6) load up on lacto-fermented vegetables like sauerkraut which is enzyme-rich and contains greatly enhanced quantities of vitamin C (as compared to regular raw cabbage)
7) if you feel a cold or flu coming on, you can take the homeopathic remedy oscillococcinum which may help (available at health food stores -- you do not need to take a whole vial of pellets for each dose, a few pellets will do just fine). And even more importantly, begin taking raw garlic 2-3 times per day. Simply peel and chop one clove and swallow like pills, using water. THIS REALLY WORKS!!! Garlic has incredibly antimicrobial properties but it absolutely must be taken raw and fresh.

The way we eat now

These are traditional nutrient-dense foods that are now always present at our house (with some slight variation by season and appetite). Pictured here more or less from left to right: kale, Celtic sea salt, lamb liver, ruby red sauerkraut (lacto-fermented), lard, cod liver oil, raw milk, whole wheat sourdough bread, eggs, raw milk cheese, chicken broth (in gelatin form), dry black beans, dry pinto beans, sausage links, raw butter, canned Alaskan salmon, raw whey, coconut oil, and whole grains (brown rice and cracked oats). If you've been following along, you know that all the animal products are from local, pastured animals, and everything else is as local and as organic as possible.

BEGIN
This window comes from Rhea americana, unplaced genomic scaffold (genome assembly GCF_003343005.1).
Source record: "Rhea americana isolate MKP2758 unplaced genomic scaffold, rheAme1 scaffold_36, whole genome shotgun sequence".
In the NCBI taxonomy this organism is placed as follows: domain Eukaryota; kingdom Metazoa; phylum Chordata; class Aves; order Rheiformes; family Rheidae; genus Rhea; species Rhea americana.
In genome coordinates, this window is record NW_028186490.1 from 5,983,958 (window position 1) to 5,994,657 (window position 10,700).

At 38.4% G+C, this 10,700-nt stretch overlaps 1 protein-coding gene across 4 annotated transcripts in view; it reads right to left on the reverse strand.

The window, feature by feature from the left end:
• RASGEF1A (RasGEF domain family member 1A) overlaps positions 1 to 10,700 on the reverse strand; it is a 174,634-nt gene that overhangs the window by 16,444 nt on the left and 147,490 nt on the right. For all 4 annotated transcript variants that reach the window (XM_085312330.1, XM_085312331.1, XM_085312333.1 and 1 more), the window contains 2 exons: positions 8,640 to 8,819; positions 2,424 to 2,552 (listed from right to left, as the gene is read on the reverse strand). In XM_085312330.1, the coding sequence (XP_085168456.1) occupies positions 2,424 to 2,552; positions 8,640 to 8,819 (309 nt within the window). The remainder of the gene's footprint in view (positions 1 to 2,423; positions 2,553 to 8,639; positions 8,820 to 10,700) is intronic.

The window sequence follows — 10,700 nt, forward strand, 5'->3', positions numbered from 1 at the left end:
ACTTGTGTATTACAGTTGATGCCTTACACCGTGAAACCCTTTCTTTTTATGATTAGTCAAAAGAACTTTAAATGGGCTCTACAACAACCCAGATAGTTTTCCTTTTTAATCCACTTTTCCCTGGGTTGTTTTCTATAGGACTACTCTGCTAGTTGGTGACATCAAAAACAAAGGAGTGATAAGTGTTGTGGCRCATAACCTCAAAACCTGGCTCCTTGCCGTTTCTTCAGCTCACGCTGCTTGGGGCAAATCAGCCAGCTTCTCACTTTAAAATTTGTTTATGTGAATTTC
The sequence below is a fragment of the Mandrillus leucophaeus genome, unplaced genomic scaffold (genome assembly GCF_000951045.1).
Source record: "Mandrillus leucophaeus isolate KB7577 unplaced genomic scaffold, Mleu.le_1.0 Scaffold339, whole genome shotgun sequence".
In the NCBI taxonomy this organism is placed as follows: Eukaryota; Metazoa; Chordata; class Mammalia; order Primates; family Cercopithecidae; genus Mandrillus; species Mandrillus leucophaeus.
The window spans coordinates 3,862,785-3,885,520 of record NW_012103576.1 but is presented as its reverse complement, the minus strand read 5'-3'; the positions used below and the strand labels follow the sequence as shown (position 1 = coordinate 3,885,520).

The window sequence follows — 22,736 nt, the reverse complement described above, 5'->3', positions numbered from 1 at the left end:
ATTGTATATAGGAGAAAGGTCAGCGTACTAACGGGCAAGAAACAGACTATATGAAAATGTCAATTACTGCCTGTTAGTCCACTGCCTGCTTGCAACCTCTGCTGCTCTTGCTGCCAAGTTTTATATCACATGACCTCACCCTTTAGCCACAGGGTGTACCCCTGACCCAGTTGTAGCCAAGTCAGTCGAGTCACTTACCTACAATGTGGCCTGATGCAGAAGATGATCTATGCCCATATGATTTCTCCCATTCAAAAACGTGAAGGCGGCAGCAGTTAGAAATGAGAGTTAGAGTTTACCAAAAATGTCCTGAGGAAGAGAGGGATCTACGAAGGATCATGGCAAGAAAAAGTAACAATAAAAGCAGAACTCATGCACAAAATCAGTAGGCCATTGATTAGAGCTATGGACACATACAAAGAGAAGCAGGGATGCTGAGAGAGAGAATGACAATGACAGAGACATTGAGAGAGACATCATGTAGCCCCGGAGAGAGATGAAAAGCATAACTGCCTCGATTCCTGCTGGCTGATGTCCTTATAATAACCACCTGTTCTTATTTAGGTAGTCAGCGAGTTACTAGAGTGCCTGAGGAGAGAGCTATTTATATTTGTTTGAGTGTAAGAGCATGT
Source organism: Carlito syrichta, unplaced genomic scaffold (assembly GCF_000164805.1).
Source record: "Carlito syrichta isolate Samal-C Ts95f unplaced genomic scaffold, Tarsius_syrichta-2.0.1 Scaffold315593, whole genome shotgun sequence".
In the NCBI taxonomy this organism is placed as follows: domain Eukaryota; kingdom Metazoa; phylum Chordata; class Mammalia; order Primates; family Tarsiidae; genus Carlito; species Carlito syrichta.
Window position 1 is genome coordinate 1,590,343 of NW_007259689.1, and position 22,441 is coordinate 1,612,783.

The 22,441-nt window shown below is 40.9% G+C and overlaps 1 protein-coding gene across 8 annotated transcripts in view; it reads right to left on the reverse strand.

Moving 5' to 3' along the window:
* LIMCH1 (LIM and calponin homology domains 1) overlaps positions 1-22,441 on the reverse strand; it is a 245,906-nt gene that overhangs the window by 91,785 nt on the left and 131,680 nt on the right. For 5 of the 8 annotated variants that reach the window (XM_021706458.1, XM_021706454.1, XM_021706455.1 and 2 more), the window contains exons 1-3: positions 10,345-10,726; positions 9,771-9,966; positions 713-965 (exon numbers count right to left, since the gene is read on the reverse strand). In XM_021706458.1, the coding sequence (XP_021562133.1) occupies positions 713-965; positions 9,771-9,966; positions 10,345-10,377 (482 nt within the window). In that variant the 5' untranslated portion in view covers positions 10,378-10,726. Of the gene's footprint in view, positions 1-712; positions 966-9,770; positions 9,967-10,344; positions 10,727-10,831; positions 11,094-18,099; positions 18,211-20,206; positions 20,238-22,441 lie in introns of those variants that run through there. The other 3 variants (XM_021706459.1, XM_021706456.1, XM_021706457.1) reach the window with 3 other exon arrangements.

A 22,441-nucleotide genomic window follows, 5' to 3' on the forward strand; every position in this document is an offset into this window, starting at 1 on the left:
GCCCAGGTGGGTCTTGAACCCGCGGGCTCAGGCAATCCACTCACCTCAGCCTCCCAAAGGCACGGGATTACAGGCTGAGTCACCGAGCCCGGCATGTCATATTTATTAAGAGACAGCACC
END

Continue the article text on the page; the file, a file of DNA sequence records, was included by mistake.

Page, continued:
Isn't it funny how the foods in this photo would need an explanation for most people? I don't know about you, but I want Oliver (and our future children) to live in a world where everyone can recognize kale, liver, and lard at first glance, rather than chips and soy milk -- even if no packages were provided.

And speaking of packages, think of the landfill waste that is saved by not eating the way we used to. It's really an incredible difference.

Oh the things we used to eat!

As recently as last winter many of these foods were regularly in our house... I find this worthy of both a wry chuckle and a horrified shudder!